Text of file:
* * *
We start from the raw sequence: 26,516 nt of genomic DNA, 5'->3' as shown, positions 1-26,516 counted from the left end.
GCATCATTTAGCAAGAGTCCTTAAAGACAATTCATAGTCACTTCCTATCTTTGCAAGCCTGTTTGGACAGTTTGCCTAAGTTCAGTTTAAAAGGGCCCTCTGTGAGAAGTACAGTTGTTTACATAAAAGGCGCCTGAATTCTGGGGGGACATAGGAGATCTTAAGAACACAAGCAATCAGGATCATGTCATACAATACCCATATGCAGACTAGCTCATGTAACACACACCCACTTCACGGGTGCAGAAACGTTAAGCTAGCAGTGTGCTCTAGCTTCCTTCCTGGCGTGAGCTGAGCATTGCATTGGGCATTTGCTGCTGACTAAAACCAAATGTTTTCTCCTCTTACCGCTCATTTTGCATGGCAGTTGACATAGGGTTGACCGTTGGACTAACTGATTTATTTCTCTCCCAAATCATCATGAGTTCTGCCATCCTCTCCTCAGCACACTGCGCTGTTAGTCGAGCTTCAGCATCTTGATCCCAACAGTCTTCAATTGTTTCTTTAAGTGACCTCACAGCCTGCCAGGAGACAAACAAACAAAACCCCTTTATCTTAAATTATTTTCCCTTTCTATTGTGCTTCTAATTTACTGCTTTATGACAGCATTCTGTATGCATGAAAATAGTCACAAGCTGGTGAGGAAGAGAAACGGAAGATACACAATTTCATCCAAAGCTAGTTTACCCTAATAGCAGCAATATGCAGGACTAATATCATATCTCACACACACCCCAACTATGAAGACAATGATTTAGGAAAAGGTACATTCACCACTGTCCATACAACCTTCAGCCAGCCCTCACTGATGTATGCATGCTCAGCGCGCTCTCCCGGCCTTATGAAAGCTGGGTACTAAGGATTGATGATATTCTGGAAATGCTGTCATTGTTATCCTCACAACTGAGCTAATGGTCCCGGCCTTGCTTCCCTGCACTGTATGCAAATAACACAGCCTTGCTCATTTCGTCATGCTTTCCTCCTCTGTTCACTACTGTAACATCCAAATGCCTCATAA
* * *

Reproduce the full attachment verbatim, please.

We start from the raw sequence: 26,516 nt of genomic DNA, 5'->3' as shown, positions 1-26,516 counted from the left end.
GCATCATTTAGCAAGAGTCCTTAAAGACAATTCATAGTCACTTCCTATCTTTGCAAGCCTGTTTGGACAGTTTGCCTAAGTTCAGTTTAAAAGGGCCCTCTGTGAGAAGTACAGTTGTTTACATAAAAGGCGCCTGAATTCTGGGGGGACATAGGAGATCTTAAGAACACAAGCAATCAGGATCATGTCATACAATACCCATATGCAGACTAGCTCATGTAACACACACCCACTTCACGGGTGCAGAAACGTTAAGCTAGCAGTGTGCTCTAGCTTCCTTCCTGGCGTGAGCTGAGCATTGCATTGGGCATTTGCTGCTGACTAAAACCAAATGTTTTCTCCTCTTACCGCTCATTTTGCATGGCAGTTGACATAGGGTTGACCGTTGGACTAACTGATTTATTTCTCTCCCAAATCATCATGAGTTCTGCCATCCTCTCCTCAGCACACTGCGCTGTTAGTCGAGCTTCAGCATCTTGATCCCAACAGTCTTCAATTGTTTCTTTAAGTGACCTCACAGCCTGCCAGGAGACAAACAAACAAAACCCCTTTATCTTAAATTATTTTCCCTTTCTATTGTGCTTCTAATTTACTGCTTTATGACAGCATTCTGTATGCATGAAAATAGTCACAAGCTGGTGAGGAAGAGAAACGGAAGATACACAATTTCATCCAAAGCTAGTTTACCCTAATAGCAGCAATATGCAGGACTAATATCATATCTCACACACACCCCAACTATGAAGACAATGATTTAGGAAAAGGTACATTCACCACTGTCCATACAACCTTCAGCCAGCCCTCACTGATGTATGCATGCTCAGCGCGCTCTCCCGGCCTTATGAAAGCTGGGTACTAAGGATTGATGATATTCTGGAAATGCTGTCATTGTTATCCTCACAACTGAGCTAATGGTCCCGGCCTTGCTTCCCTGCACTGTATGCAAATAACACAGCCTTGCTCATTTCGTCATGCTTTCCTCCTCTGTTCACTACTGTAACATCCAAATGCCTCATAA